The FVP — The Fee Value Proposition

Communicating fees to clients and prospects challenges many advisors. After an interesting LinkedIn exchange about fees with advisor Richard Rosso, I asked him to turn his comments into a blog post. I hope you’ll continue the conversation in the “Comments” or on social media.

The FVP – The Fee Value Proposition
By Richard Rosso, MS, CIMA®, CFP®

If you ask a sample of advisors how they created their fee schedules and positioned them to the public, you’ll hear many different responses. Clients are sensitive to our fees – even more so after the financial crisis of 2008. According to a recent study conducted by Invesco Ltd, surprisingly, the word “fees” drew twice the rate of negative responses compared to the word “commissions,” when investors were surveyed.

I have four suggestions for communicating to prospects and clients the value of your fees.

1. Convince yourself. If you’re not truly convinced the partnership, guidance, and  relationship you provide are worth what you charge, you can’t passionately and straightforwardly converse about your fee structure with others. Each week, I write down three ways I’ve earned my fee, usually on a client-specific basis. I’m very tough on myself, too. I then input notes in Redtail (our CRM provider) so I may follow up on an issue or concern when a client least expects it. The key is to delight my clients so they appreciate what I offer.

2. Value first, fees last.  At times, I’ll be asked about fees even before I’ve had a chance to understand what a prospective client is seeking in a financial partner or if there’s even a fit. With those who are “fee obsessed,” it’s best to acknowledge the question – don’t avoid it. Then state how you will clearly explain fees once you have gained a better grasp on what’s important. Focus on open-ended questions and provide specifics regarding value you can provide. Frankly, prospects who begin with “fees first” are not a good fit most of the time.

3. Convert strengths into differentiators. Create a strong, clear value proposition. In his book, Stop Asking for Referrals, Stephen Wershing, CFP®, writes of converting strengths into differentiators through “Measure, Manage, Master,” which is what I practice. Don’t try to reinvent the wheel, just make sure your wheel has strong treads and gains traction when it counts.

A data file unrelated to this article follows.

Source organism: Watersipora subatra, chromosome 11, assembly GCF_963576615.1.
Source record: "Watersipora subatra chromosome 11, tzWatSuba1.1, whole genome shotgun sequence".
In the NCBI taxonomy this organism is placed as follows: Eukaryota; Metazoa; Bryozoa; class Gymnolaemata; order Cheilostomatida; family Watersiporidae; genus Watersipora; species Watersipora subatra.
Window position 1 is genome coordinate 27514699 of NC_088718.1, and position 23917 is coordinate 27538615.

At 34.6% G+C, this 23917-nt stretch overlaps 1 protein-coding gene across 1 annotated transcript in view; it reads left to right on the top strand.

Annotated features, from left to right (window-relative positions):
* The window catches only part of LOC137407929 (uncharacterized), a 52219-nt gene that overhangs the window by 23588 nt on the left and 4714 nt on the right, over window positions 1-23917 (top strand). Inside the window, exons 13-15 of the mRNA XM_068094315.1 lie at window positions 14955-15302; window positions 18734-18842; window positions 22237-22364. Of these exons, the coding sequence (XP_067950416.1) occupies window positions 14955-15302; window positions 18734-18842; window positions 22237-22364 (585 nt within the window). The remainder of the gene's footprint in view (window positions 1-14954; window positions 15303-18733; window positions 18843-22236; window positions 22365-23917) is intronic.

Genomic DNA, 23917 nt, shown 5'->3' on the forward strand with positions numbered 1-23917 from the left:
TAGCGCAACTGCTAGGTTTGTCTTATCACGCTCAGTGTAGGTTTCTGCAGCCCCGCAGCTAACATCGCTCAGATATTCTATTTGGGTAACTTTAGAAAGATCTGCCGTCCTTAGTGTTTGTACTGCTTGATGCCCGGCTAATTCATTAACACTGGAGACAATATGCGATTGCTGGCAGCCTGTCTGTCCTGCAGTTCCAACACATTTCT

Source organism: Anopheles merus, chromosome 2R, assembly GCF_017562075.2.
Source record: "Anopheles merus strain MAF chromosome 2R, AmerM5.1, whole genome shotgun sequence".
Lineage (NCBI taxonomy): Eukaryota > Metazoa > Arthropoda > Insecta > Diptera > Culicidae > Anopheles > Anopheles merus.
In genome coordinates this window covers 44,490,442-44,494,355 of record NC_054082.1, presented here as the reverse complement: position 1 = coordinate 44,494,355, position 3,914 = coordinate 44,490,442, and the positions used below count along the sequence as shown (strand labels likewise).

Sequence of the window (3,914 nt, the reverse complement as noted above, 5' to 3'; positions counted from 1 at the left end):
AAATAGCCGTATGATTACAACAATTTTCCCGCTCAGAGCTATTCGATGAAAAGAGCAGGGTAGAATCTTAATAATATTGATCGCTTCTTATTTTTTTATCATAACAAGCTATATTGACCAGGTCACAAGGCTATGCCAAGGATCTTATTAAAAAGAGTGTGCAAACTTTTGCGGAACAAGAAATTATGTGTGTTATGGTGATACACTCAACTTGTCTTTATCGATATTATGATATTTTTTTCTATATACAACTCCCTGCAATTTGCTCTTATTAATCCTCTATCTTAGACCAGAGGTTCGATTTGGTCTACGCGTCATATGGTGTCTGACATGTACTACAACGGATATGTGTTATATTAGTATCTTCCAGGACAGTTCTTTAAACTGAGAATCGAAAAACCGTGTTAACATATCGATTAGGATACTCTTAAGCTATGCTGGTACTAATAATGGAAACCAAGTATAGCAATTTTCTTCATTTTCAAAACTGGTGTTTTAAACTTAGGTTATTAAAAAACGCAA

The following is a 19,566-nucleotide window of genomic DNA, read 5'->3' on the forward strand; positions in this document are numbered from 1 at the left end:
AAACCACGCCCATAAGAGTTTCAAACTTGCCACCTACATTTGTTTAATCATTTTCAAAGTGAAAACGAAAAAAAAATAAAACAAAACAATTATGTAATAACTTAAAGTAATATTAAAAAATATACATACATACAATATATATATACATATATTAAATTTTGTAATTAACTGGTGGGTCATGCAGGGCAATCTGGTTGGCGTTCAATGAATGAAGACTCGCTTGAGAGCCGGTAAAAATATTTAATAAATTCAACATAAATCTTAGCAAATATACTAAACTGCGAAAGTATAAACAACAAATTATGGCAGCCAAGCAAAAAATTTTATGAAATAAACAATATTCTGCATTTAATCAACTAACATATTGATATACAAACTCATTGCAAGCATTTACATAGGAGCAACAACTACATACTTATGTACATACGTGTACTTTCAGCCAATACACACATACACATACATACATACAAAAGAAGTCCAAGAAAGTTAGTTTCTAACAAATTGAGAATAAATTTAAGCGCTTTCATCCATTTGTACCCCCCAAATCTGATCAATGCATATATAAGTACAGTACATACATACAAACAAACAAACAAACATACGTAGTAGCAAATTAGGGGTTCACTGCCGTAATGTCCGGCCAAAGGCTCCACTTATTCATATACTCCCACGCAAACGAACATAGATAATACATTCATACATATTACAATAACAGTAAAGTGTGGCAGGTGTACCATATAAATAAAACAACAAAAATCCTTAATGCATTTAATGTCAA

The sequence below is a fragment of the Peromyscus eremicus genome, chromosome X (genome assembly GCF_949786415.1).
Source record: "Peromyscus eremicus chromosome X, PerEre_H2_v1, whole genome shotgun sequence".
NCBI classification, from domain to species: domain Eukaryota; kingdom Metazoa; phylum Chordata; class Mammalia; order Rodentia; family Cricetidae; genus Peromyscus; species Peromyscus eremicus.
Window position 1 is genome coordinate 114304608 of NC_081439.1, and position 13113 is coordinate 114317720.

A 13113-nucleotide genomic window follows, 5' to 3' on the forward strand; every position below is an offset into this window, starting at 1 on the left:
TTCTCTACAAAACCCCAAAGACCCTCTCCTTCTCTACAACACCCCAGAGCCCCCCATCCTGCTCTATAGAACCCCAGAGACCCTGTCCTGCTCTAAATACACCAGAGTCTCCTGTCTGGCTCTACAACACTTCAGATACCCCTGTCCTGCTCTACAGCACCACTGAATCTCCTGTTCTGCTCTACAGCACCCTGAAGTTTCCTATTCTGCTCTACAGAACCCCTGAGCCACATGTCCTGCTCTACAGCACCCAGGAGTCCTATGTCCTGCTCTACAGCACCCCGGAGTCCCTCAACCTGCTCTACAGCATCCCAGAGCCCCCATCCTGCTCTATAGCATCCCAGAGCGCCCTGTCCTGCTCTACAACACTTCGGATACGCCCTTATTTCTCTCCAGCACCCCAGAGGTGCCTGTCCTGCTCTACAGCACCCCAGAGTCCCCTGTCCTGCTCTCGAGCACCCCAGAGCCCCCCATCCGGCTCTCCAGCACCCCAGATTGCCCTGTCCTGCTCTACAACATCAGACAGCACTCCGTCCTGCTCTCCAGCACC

It’s one thing to say you provide “good service.” It’s another level entirely to outline specific service objectives. Written standards are measured, managed (to make sure they’re followed) and mastered by responsible parties.

Our creation of an overarching, eleven-rule list of client deliverables, titled “The Vision Prism,” to complement our two levels of standards, reflects accountability to those we serve. Everyone at the firm must commit to The Vision Prism and sign the written promise. It’s clear: If you can’t commit, you can’t be part of the team.

Clients receive copies of our standards and are encouraged to hold us accountable. It’s one thing to say “you return phone calls quickly.” It’s another to place in writing “you will receive a returned phone call within three hours” and stick to that mandate. That’s how you justify fees charged.

4. Watch your language. Your words and delivery are important. If you don’t believe in your fee schedule, it’ll come through in your voice. If you can indeed deliver on your promises, then be confident. Also, I like to use the word “investment” when describing a fee. The fee is a client’s investment in the relationship, answers to planning questions, proactive communication of relevant issues, avoidance of behavioral pitfalls and financial education for them and their family members.

Try to keep it simple. Our fee is a percentage of assets under management charged quarterly. That’s it. We get paid by the client.

Investors are seeking greater value from their advisers along with a clear understanding of services provided.

No matter how you decide to structure fees for your advisory firm, what’s important is the message, the transparency and the value behind the numbers.

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Richard Rosso is Senior Financial Adviser for Clarityfinancial, LLC based out of Houston, Texas. He is the author of the book Random Thoughts of a Money Muse, a cutting-edge, pop-culture and sometimes funny look at money and the real story behind financial dogma.

2 replies
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